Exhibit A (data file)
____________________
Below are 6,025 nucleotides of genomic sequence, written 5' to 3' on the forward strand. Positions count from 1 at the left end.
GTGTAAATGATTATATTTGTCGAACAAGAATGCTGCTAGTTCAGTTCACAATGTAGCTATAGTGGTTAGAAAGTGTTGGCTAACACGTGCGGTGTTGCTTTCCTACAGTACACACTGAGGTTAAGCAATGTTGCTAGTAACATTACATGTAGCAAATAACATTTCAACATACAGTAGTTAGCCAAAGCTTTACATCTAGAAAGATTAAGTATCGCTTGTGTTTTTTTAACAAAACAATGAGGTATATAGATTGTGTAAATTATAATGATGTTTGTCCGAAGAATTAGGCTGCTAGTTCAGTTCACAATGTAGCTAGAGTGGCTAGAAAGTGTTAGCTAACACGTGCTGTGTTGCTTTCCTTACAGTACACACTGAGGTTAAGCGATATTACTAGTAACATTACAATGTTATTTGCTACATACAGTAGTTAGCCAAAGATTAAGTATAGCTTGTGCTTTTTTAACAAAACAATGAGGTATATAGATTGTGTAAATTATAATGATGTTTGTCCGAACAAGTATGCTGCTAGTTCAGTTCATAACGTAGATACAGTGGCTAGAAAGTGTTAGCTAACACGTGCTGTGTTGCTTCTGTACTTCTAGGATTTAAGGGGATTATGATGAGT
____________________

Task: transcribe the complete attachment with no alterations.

Below are 6,025 nucleotides of genomic sequence, written 5' to 3' on the forward strand. Positions count from 1 at the left end.
GTGTAAATGATTATATTTGTCGAACAAGAATGCTGCTAGTTCAGTTCACAATGTAGCTATAGTGGTTAGAAAGTGTTGGCTAACACGTGCGGTGTTGCTTTCCTACAGTACACACTGAGGTTAAGCAATGTTGCTAGTAACATTACATGTAGCAAATAACATTTCAACATACAGTAGTTAGCCAAAGCTTTACATCTAGAAAGATTAAGTATCGCTTGTGTTTTTTTAACAAAACAATGAGGTATATAGATTGTGTAAATTATAATGATGTTTGTCCGAAGAATTAGGCTGCTAGTTCAGTTCACAATGTAGCTAGAGTGGCTAGAAAGTGTTAGCTAACACGTGCTGTGTTGCTTTCCTTACAGTACACACTGAGGTTAAGCGATATTACTAGTAACATTACAATGTTATTTGCTACATACAGTAGTTAGCCAAAGATTAAGTATAGCTTGTGCTTTTTTAACAAAACAATGAGGTATATAGATTGTGTAAATTATAATGATGTTTGTCCGAACAAGTATGCTGCTAGTTCAGTTCATAACGTAGATACAGTGGCTAGAAAGTGTTAGCTAACACGTGCTGTGTTGCTTCTGTACTTCTAGGATTTAAGGGGATTATGATGAGT